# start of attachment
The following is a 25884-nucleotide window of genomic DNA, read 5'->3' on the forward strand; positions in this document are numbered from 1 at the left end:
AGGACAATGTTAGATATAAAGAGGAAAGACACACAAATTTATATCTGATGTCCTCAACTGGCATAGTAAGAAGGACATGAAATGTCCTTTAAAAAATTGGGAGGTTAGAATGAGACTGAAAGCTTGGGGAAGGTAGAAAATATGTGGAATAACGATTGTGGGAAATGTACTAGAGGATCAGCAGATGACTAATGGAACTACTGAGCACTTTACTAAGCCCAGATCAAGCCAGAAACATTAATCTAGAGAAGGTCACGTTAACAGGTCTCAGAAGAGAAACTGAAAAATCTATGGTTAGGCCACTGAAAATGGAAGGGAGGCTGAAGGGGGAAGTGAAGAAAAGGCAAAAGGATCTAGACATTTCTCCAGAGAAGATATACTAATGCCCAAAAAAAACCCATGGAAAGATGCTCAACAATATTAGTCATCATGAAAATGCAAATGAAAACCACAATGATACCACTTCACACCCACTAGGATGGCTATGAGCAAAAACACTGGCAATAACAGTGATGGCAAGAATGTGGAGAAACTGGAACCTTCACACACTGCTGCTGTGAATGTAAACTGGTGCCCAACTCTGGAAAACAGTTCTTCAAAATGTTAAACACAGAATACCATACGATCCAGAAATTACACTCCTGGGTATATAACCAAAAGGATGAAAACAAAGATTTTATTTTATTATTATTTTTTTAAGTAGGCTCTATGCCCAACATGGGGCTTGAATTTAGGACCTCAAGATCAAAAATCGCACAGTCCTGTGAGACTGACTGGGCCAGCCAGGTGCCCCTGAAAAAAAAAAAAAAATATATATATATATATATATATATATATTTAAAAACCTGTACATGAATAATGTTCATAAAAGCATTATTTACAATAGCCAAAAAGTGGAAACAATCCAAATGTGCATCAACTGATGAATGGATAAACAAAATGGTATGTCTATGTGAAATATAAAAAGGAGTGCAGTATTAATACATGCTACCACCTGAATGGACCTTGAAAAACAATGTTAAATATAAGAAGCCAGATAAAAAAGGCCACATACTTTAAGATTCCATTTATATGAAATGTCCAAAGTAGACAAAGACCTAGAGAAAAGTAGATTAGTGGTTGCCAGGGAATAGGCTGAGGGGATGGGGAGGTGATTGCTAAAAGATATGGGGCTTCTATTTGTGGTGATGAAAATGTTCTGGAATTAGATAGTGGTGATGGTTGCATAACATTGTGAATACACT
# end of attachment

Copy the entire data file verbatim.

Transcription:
The following is a 25884-nucleotide window of genomic DNA, read 5'->3' on the forward strand; positions in this document are numbered from 1 at the left end:
AGGACAATGTTAGATATAAAGAGGAAAGACACACAAATTTATATCTGATGTCCTCAACTGGCATAGTAAGAAGGACATGAAATGTCCTTTAAAAAATTGGGAGGTTAGAATGAGACTGAAAGCTTGGGGAAGGTAGAAAATATGTGGAATAACGATTGTGGGAAATGTACTAGAGGATCAGCAGATGACTAATGGAACTACTGAGCACTTTACTAAGCCCAGATCAAGCCAGAAACATTAATCTAGAGAAGGTCACGTTAACAGGTCTCAGAAGAGAAACTGAAAAATCTATGGTTAGGCCACTGAAAATGGAAGGGAGGCTGAAGGGGGAAGTGAAGAAAAGGCAAAAGGATCTAGACATTTCTCCAGAGAAGATATACTAATGCCCAAAAAAAACCCATGGAAAGATGCTCAACAATATTAGTCATCATGAAAATGCAAATGAAAACCACAATGATACCACTTCACACCCACTAGGATGGCTATGAGCAAAAACACTGGCAATAACAGTGATGGCAAGAATGTGGAGAAACTGGAACCTTCACACACTGCTGCTGTGAATGTAAACTGGTGCCCAACTCTGGAAAACAGTTCTTCAAAATGTTAAACACAGAATACCATACGATCCAGAAATTACACTCCTGGGTATATAACCAAAAGGATGAAAACAAAGATTTTATTTTATTATTATTTTTTTAAGTAGGCTCTATGCCCAACATGGGGCTTGAATTTAGGACCTCAAGATCAAAAATCGCACAGTCCTGTGAGACTGACTGGGCCAGCCAGGTGCCCCTGAAAAAAAAAAAAAAATATATATATATATATATATATATATATTTAAAAACCTGTACATGAATAATGTTCATAAAAGCATTATTTACAATAGCCAAAAAGTGGAAACAATCCAAATGTGCATCAACTGATGAATGGATAAACAAAATGGTATGTCTATGTGAAATATAAAAAGGAGTGCAGTATTAATACATGCTACCACCTGAATGGACCTTGAAAAACAATGTTAAATATAAGAAGCCAGATAAAAAAGGCCACATACTTTAAGATTCCATTTATATGAAATGTCCAAAGTAGACAAAGACCTAGAGAAAAGTAGATTAGTGGTTGCCAGGGAATAGGCTGAGGGGATGGGGAGGTGATTGCTAAAAGATATGGGGCTTCTATTTGTGGTGATGAAAATGTTCTGGAATTAGATAGTGGTGATGGTTGCATAACATTGTGAATACACT